Thursday, November 16, 2017
4:00 pm – 5:15 pm
William Andrews Clark Memorial Library
2520 Cimarron Street
Thirteenth Annual Kenneth Karmiole Lecture on the History of the Book Trade
—Sean D. Moore, University of New Hampshire
Early American libraries stood at the nexus of two transatlantic branches of commerce: the book trade and the slave trade. This 2017 Karmiole Lecture will bridge the study of these trades by demonstrating how Americans’ profits from slavery were reinvested in imported British books and providing evidence that the colonial book market was shaped, in part, by the demand of slave owners for metropolitan cultural capital. It will make these claims by applying recent research about the high cost of contemporary London cultural products to an analysis of early American consumer society, establishing that people engaged in the slave trade and related enterprises like sugar, rum, tobacco, and shipbuilding were some of the few early Americans who could afford importing them. In doing so, this lecture will merge the fields of the history of the book, Atlantic studies, and the study of race, arguing that the empire-wide circulation of British books was underwritten by the labor of the African diaspora. It will ask such questions as “How do we reconsider the practices of early American reading with this new awareness?” “What is the meaning of works exploring slavery and abolition when they are imported into a slavery economy?” The lecture will attempt to address these questions with three examples: a painting of Alexander Pope’s Essay on Man in the Redwood Library of Newport, Rhode Island; the purchase of an adaptation of Aphra Behn’s Oroonoko by a proprietor of the Salem Social Library of Massachusetts; and the reliance of Olaudah’s Equiano’s Interesting Narrative on the reading and writing of Anthony Benezet at the Library Company of Philadelphia.
Dr. Sean D. Moore (Ph.D. Duke 2003) is an Associate Professor of English at the University of New Hampshire, where he specializes in 18th century British studies, Atlantic studies, and Irish studies. His first scholarly monograph, Swift, the Book, and the Irish Financial Revolution: Satire and Sovereignty in Colonial Ireland (Johns Hopkins UP) explored how Jonathan Swift mobilized the Dublin Book Trade for the promotion of Irish sovereignty, and won the 2010 Murphy Prize for Distinguished First Book from the American Conference for Irish Studies. His work has been published in Early American Literature, PMLA, Atlantic Studies, and other journals, and he has been named the new editor of Eighteenth-Century Studies, the premier journal in the field. He has held fellowships from the Fulbright Board, the Folger Library, and the John Carter Brown Library. The project that he will be discussing in the Karmiole lecture has been supported by the National Endowment for the Humanities (NEH), American Antiquarian Society/NEH, Library Company of Philadelphia/Mellon Foundation, Newport Mansions, and other organizations.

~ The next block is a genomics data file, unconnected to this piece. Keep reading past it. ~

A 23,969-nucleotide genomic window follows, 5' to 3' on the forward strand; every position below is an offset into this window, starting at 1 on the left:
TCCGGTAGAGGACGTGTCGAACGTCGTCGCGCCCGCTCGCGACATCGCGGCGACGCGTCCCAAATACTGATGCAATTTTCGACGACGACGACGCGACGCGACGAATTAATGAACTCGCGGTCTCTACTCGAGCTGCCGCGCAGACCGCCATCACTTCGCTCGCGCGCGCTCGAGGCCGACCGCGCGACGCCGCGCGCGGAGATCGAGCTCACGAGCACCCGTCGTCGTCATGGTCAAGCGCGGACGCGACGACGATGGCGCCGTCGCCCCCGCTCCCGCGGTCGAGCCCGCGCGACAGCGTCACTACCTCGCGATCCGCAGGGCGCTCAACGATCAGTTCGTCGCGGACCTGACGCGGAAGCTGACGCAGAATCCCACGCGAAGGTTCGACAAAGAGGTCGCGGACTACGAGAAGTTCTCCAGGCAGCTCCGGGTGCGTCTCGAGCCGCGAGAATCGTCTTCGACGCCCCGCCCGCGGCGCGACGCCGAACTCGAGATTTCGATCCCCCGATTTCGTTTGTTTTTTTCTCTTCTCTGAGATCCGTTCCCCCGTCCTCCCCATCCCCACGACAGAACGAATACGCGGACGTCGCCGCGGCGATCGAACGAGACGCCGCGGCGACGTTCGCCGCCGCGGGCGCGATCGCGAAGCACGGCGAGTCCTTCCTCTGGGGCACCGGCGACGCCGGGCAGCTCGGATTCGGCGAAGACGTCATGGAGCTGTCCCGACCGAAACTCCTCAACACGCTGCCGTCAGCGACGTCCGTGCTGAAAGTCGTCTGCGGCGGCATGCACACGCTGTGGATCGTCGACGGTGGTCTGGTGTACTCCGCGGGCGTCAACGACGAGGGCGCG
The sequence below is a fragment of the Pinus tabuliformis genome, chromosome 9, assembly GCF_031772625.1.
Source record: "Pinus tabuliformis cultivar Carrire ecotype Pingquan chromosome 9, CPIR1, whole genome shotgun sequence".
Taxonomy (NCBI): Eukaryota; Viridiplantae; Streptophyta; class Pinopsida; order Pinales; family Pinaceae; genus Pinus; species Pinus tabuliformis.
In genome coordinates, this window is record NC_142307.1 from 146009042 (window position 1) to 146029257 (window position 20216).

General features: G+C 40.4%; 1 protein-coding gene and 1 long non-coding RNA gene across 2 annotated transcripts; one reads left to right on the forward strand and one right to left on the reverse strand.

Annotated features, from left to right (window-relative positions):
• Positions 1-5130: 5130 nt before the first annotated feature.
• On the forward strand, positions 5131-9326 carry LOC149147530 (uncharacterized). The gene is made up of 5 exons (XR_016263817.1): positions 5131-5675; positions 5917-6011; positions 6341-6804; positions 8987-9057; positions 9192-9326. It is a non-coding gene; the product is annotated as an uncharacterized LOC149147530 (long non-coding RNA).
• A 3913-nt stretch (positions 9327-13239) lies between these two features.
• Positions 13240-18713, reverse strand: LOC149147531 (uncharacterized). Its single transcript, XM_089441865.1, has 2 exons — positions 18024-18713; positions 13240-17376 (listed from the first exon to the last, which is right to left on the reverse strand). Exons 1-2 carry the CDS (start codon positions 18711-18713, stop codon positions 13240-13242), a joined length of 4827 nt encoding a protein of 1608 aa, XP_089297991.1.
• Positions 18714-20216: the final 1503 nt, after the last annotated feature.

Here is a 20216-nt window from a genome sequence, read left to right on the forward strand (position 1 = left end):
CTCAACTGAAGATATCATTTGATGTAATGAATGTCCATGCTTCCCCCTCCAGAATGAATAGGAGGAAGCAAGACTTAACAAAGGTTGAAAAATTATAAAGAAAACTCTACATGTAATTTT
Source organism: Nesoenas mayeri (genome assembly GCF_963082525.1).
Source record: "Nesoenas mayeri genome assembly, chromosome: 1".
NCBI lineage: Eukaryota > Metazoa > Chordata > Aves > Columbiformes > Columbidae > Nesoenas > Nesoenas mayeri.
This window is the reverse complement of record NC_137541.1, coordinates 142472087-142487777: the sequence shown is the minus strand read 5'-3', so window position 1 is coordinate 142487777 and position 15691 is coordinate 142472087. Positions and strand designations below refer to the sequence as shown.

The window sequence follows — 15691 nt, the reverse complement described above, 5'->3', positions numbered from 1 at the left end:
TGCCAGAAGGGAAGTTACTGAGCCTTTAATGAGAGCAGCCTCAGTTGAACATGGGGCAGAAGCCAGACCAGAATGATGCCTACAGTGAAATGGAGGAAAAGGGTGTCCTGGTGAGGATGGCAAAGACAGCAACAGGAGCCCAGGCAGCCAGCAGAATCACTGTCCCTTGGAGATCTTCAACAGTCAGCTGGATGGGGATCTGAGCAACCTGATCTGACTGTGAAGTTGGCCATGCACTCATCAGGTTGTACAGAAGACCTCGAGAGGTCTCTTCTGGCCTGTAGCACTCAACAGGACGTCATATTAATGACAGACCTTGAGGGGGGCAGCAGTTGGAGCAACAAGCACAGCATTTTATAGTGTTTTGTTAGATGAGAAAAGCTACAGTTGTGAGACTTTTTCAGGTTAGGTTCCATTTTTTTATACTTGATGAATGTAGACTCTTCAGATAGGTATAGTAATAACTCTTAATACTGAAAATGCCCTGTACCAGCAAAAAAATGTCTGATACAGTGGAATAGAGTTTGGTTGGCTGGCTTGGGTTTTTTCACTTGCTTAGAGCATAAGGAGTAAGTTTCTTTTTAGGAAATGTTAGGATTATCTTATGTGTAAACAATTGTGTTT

This lecture is made possible by a generous endowment established in 2005 by Kenneth Karmiole, a Santa Monica antiquarian bookseller. The lecture series focuses on the book trade in England and Europe during the seventeenth and eighteenth centuries.
Samuel King. Abraham Redwood. Redwood Library. Close up detail added to show Redwood is holding a copy of Pope’s Essay on Man.